The story of ‘Things Fall Apart’ by Chinua Achebe takes place in the 1890s in the minor Nigerian villages. Though on the surface, it comes into view, the novel narrows its’ center of attention to a single character, Okonkno and his inner battles, one can study deeper into the content and discover an range of various arguments in the area of human vs. human, human vs. nature, human vs. society, and society vs. society. Chinua Achebe, a well-known Nigerian writer, writes African stories that restructure the previous ways of Nigeria’s Igbo people and recall’s the invasion of Western ways of life on their customary morals. Achebe portrays women in Igbo society as a unhappily oppressed group with no authority. Achebe highlights the roles of women in pre-colonial Africa, especially in Nigeria, in the course of his female characters. The female characters discussed in the story are very obedient to males, and their lives are to a great extent affected by the desires of their fathers or husbands. The Igbo culture was a society that put a lot of stress on gender roles, and the importance of manliness and violence, which resulted in the cruelty of the female’s character and the role of women as child barer. As discussed by the writer in the story ‘Things Fall Apart’, this paper also emphasizes on the roles of men and women, their ceremonies and their religious believes.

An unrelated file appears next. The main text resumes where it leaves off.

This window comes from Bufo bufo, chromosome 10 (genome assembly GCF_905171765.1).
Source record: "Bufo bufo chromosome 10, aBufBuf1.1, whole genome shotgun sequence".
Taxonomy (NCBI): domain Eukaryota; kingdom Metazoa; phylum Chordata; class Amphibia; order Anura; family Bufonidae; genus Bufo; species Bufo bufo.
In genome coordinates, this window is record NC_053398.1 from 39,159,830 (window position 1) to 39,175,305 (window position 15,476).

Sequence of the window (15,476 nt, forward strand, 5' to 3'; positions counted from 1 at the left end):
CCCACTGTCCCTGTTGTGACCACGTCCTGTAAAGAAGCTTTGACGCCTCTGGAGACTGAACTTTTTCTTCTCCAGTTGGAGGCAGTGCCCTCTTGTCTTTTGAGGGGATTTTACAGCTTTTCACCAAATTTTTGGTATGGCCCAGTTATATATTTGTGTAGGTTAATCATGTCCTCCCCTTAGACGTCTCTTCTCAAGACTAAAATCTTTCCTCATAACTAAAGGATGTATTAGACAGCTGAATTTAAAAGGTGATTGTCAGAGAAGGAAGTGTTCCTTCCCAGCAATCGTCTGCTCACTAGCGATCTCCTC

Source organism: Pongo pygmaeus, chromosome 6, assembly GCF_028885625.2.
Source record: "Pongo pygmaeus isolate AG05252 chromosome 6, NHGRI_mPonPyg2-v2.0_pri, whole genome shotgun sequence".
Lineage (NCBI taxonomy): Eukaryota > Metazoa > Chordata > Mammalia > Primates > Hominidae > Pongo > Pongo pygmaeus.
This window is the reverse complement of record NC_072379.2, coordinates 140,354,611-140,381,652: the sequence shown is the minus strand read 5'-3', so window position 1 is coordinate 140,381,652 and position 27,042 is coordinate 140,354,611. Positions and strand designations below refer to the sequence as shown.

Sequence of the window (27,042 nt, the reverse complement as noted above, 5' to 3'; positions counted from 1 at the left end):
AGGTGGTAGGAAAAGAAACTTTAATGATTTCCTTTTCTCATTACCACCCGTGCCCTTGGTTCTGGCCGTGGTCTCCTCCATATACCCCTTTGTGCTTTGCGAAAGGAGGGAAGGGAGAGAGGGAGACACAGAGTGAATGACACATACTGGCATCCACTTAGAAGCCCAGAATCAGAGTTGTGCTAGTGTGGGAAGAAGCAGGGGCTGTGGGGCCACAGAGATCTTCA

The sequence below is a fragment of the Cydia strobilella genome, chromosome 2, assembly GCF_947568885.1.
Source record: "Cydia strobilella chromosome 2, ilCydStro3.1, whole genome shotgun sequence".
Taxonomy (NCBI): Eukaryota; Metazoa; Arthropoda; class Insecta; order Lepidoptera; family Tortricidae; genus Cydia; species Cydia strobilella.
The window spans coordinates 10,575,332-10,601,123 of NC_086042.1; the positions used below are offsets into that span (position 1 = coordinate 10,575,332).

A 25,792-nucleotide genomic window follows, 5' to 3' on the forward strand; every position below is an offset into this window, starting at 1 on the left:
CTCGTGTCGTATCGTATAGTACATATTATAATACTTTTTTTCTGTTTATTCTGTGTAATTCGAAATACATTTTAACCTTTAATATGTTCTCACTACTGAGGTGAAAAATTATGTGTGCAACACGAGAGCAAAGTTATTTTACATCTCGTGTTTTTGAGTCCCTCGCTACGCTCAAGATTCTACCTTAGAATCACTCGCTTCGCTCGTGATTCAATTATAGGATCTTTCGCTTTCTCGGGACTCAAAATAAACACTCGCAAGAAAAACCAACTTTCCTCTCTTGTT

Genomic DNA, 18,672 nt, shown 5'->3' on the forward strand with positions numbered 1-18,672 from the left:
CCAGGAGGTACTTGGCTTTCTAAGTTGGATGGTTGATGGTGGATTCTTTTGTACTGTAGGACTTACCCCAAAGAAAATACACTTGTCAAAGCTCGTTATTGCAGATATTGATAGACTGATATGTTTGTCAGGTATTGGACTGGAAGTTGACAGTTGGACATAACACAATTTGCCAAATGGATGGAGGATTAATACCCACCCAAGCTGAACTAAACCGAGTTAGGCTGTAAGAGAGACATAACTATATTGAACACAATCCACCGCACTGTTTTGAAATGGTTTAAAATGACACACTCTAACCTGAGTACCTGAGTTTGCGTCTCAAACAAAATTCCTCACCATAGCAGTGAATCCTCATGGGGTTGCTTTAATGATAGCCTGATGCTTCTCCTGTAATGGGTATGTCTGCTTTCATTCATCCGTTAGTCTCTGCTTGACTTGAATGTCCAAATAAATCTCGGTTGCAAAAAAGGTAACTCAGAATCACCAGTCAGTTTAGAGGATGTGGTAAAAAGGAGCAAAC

One thing which is recognized about women is that all the way through time, especially during the nineteenth century, women were subjugated, and they were confined to the role of nurturing. In the Igbo society, patriarchy ruled in every aspect of existence. Men were superior in the Igbo society whereas women were restricted to their traditional roles. Women were expected to do as they are told by their husbands. They were the primary educators of children. Through story telling and behavior, they educated and socialized the children, stimulating in them interest about social values and relations. In Igbo society, men were the providers, protectors and decision makers. Married women were regarded as the possessions of their husbands and their husbands are permitted to beat them.